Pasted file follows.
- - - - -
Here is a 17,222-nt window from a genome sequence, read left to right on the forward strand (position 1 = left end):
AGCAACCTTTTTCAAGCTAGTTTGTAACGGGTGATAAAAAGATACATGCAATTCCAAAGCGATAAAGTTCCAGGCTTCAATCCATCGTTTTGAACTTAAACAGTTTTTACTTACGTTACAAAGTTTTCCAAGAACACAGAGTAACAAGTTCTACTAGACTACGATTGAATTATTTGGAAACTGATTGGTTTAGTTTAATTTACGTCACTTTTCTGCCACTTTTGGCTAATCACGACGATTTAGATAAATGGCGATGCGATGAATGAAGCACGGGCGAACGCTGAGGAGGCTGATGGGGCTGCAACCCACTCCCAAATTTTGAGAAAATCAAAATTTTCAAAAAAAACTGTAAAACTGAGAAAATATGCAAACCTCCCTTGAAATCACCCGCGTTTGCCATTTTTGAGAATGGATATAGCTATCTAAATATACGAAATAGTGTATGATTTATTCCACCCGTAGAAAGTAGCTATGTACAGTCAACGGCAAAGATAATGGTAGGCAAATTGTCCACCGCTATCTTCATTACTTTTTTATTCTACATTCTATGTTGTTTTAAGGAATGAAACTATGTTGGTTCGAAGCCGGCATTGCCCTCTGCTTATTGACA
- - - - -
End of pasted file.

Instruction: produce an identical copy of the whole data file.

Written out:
Here is a 17,222-nt window from a genome sequence, read left to right on the forward strand (position 1 = left end):
AGCAACCTTTTTCAAGCTAGTTTGTAACGGGTGATAAAAAGATACATGCAATTCCAAAGCGATAAAGTTCCAGGCTTCAATCCATCGTTTTGAACTTAAACAGTTTTTACTTACGTTACAAAGTTTTCCAAGAACACAGAGTAACAAGTTCTACTAGACTACGATTGAATTATTTGGAAACTGATTGGTTTAGTTTAATTTACGTCACTTTTCTGCCACTTTTGGCTAATCACGACGATTTAGATAAATGGCGATGCGATGAATGAAGCACGGGCGAACGCTGAGGAGGCTGATGGGGCTGCAACCCACTCCCAAATTTTGAGAAAATCAAAATTTTCAAAAAAAACTGTAAAACTGAGAAAATATGCAAACCTCCCTTGAAATCACCCGCGTTTGCCATTTTTGAGAATGGATATAGCTATCTAAATATACGAAATAGTGTATGATTTATTCCACCCGTAGAAAGTAGCTATGTACAGTCAACGGCAAAGATAATGGTAGGCAAATTGTCCACCGCTATCTTCATTACTTTTTTATTCTACATTCTATGTTGTTTTAAGGAATGAAACTATGTTGGTTCGAAGCCGGCATTGCCCTCTGCTTATTGACA